"Landscape Denatured: Digitizing the Wild" by Eric Kabisch

Had a glance this morning at Eric Kabisch's Masters Thesis called "Landscape Denatured: Digitizing the Wild". He basically describe 4 technologically enabled artworks that explore ways in which digital technologies impact society and culture, focusing particularly on the impacts of information technologies on physical and cultural geography: Datascape, Sonic Panoramas, Unexceptional.net network visualizer and SignalPlay.

What I found interesting is the framework provided for analyzing these works of art:

"To develop a framework for investigation of the processes by which digital technologies, their affordances and their artifacts shape and embed themselves in the world, I will break the process into three stages: the measuring and capturing of natural processes (sensing); the mining, analysis and representation of captured observations and models (narrative); and the introduction of these models into the world through physical or methodological means (propagation).

This framework is useful because it successfully corresponds to many of the individual cyclical and triadic frameworks that inspired the individual artworks composing the body of this thesis work. (...) It parallels notions of geographic information gathering, map production, and map-based decision-making. And it is congruent with Estonian biologist Jakob von Uexküll’s notion of the functional cycle (or Funktionskreis) whereby an organism’s subjective environment is continuously constructed through its sensing of the environment, processing of the information, and continued engagement and action within the world."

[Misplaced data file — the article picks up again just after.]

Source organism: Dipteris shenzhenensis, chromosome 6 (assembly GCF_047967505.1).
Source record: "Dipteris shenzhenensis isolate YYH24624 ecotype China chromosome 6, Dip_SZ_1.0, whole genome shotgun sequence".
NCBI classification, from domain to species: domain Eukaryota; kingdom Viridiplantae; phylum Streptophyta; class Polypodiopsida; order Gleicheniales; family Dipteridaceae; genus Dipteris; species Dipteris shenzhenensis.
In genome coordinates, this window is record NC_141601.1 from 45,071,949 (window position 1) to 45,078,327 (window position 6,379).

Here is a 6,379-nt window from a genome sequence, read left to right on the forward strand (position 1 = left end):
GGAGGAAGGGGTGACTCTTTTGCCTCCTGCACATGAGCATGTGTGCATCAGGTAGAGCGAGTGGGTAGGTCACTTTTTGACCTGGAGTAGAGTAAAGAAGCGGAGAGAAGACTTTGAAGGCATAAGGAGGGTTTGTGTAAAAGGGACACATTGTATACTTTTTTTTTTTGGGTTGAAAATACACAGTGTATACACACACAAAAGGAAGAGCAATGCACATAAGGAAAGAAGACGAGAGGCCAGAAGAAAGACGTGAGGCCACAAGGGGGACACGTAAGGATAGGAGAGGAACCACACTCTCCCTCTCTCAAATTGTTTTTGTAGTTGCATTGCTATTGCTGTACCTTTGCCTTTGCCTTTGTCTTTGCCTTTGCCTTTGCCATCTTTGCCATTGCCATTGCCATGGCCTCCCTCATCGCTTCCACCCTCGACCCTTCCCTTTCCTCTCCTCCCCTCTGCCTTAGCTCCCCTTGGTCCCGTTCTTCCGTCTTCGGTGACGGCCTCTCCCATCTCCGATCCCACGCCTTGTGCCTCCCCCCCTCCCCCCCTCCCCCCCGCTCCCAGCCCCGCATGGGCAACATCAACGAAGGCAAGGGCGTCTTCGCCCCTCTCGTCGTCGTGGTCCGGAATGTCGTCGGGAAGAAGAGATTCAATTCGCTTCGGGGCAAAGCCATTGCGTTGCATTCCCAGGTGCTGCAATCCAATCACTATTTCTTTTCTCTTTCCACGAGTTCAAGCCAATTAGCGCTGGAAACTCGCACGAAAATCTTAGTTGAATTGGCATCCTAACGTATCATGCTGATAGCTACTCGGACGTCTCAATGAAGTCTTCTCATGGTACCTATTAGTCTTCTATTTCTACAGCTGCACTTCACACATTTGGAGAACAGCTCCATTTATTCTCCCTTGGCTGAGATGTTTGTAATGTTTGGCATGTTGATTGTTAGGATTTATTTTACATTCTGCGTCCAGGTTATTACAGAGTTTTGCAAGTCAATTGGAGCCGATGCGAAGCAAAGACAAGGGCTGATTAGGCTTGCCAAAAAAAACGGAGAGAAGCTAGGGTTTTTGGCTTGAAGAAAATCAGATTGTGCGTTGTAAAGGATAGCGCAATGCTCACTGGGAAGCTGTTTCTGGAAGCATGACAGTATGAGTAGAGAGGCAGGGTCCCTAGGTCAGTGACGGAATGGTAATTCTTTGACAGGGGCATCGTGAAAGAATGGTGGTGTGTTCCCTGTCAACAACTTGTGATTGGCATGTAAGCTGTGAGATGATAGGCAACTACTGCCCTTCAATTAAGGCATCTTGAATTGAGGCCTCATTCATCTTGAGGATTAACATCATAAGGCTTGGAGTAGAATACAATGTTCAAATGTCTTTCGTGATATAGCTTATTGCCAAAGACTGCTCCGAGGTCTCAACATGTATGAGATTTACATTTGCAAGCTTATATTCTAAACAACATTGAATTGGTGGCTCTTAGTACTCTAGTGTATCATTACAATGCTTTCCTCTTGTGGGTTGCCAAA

Why do I blog this? It's interesting wrt what I discussed here and what Fabien's reactions. See for instance the parallel between Funktionskreis and wiki city.

Besides, I quite liked this part of the conclusion:

"Our digitization of the world thus far is coarse, leading to gaps and pixelation. As we fill in those gaps through models and assumptions we blur certain details, while artifacts of the process are categorized as anomalies. In geographic information systems, this grey area is referred to as “uncertainty” and is not often reflected in end- user representations such as maps. The wild, ultimately, is that which we cannot record, understand, represent or control"